Relevant Research and Articles:
- Beghetto and Kaufman: The 4 C Model of Creativity
David Pace 0:00
Hi. My name’s David Pace
Alex Barilec 0:05
And I’m Alex Barilec. And this is Pace Yourself, a University of Utah College of Science podcast on Wellness.
David Pace 0:13
Yes, and today… Well, actually, just as background, we’re talking about the eight dimensions of wellness that the National Institute of Health has put out. And today we are going to talk about intellectual wellness. So I’m going to give you a definition. The definition of intellectual wellness is growing intellectually, maintaining curiosity about all there is to learn, valuing lifelong learning and responding positively to intellectual challenges. So I think we all have an intellect. We all have a mind, at least that I’m aware of. I think you do, Alex. In fact, you probably do more than I do. But let’s just go from there. What do you think the benefits are of your own intellectual wellness and intellectual wellness in general?
Alex Barilec 1:07
Well, as a learner, both as an intellect, but also we think of like our strengths finder, a learner is actually my number one strength. This is super interesting to me. This area of wellness is something that really lights me up and some of the benefits that I’ve found in my life, but the NIH also talks about when we think about cultivating intellectual wellness is it improves the clarity of our thought and our focus. It helps to improve our mood, helps to expand our mindset, and it also helps to decrease stress. It also helps us to create new neural pathways to support brain growth and intellectual wellness is really all about growing our personal knowledge, skills, and overall well-being. So as we’ve seen through our conversations, none of these areas of well-being stands on their own. They really are interwoven in our intellect and stands in a lot of ways, kind of interwoven into many of these. And, you know, we’re just talking offline about framing this conversation for people to think about doorways in their life that they might be aware of or they might be missing and helping them see what are some doorways to help expand and to cultivate intellectual wellness. So I thought I’d start by asking you, what’s a doorway in your life that’s opened up your idea of intellectual wellness?
David Pace 2:24
Well, having come out of the humanities, and now that I’m writing about science, that has been a doorway that continues and is ongoing right now for my own intellectual expansion, mostly because this is an area that I have never really delved into. I mean, we all talk about science, we all rely on science, but the actual language around it was something that I never really explored. So I’m doing that right now. And what we were talking about, what I was talking about earlier, was that when I was right out of college, I loved the theater so much so that I wanted to write about it. And so I did. And what I found in those ten years of being a theater critic, both here in Salt Lake City and then later in New York as a freelancer, was that it was my doorway into not only learning about theater and getting conversant with, you know, what was going on on Broadway and the regional theater scene and small theater scene was that plays, if you think about it, talk about everything. Right? And so that was my doorway into researching about before I would see a play, I would find out what the topic was, and I’d research about it so that I could be kind of an informed theatergoer. And so that was my door. For ten years I basically saw the world through a theatrical lens, and it was fascinating because it took me around the world several times. And so I learned a lot about everything from politics to religion to, you know, everything from the inner mind that we all have. And, you know, a lot of plays are about that, about the interior, psychological makeup of characters and so forth. So I got into the social sciences, I got into the art world, I got into the sports world. At a certain point, gender issues, big deal, you know, and everything.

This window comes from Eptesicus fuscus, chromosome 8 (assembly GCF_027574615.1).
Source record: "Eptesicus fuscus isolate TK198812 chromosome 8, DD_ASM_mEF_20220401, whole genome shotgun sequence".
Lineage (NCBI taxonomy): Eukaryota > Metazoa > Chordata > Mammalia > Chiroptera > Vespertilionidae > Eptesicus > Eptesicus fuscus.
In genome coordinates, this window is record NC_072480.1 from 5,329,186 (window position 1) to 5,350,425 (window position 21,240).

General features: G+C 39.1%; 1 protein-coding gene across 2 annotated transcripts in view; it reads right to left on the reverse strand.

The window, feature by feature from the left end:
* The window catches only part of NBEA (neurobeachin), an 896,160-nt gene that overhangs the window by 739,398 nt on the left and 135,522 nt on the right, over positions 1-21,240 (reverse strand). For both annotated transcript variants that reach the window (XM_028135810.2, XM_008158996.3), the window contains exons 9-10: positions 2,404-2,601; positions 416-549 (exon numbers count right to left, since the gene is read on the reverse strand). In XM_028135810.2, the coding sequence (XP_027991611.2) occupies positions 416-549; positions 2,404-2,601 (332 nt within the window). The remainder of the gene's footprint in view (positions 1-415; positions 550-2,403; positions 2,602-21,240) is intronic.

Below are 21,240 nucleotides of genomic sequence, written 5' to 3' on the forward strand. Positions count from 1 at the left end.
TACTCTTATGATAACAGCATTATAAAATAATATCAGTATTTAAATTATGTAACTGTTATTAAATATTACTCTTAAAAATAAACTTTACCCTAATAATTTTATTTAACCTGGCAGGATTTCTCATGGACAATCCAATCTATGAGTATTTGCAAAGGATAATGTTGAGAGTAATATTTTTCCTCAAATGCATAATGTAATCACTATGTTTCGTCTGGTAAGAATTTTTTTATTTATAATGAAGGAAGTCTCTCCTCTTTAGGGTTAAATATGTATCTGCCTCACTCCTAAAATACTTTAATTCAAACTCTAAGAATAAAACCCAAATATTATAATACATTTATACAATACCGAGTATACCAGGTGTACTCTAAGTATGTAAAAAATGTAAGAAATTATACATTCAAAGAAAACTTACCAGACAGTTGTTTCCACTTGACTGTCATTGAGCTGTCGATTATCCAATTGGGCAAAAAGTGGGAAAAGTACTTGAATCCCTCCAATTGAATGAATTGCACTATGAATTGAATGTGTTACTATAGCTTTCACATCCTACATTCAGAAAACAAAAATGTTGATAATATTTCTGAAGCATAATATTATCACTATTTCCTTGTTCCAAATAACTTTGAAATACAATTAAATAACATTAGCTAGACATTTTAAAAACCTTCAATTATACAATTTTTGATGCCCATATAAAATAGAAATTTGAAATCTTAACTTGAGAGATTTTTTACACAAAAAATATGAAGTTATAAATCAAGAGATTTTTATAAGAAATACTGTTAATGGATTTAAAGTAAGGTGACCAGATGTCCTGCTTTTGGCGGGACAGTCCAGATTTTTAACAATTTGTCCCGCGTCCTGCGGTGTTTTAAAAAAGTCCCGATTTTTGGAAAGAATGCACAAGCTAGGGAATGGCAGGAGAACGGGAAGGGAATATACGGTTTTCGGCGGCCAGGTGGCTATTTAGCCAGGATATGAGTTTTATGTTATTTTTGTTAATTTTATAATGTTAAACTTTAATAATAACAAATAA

Alex Barilec 4:35
And how did you get into theater? How did you find that doorway in your life at an early age or whatever age it was, just curious because that seems to have opened up all of these other ones for you.
David Pace 4:47
Yeah, it was definitely my on-ramp into intellectual curiosity and creativity. I think that I came from a family of talkers, and so that’s what theater is drama, comedy. It’s about conversation. So and maybe that’s why I’m doing this podcast. For all I know, it’s baked in, and my older sisters were in the theater, but when I got into college, I was a history major originally. And then I found that literature was more interesting to me because it talked about history and everything else. So when you’re in literature and an English major, you tend to gravitate towards a genre. Not always, but I did. And drama was definitely… I wanted to read theater scripts and look at it from a literary perspective. So yeah, I wrote a couple of plays when I was in college. It didn’t go anywhere, but I was really that. That was my thing I pinned my body to. And I just kind of leaned into it and one thing led to another. And when I got out of college and I had a job and a part-time opportunity opened up to be a freelance theater critic for a rag here in Salt Lake. I took it, and the rest is history. Now, what happened later was something else. I mean, I left that behind at a certain point and went somewhere else. But for, like I say, ten years, that’s what motivated me to move to New York, which was a huge decision.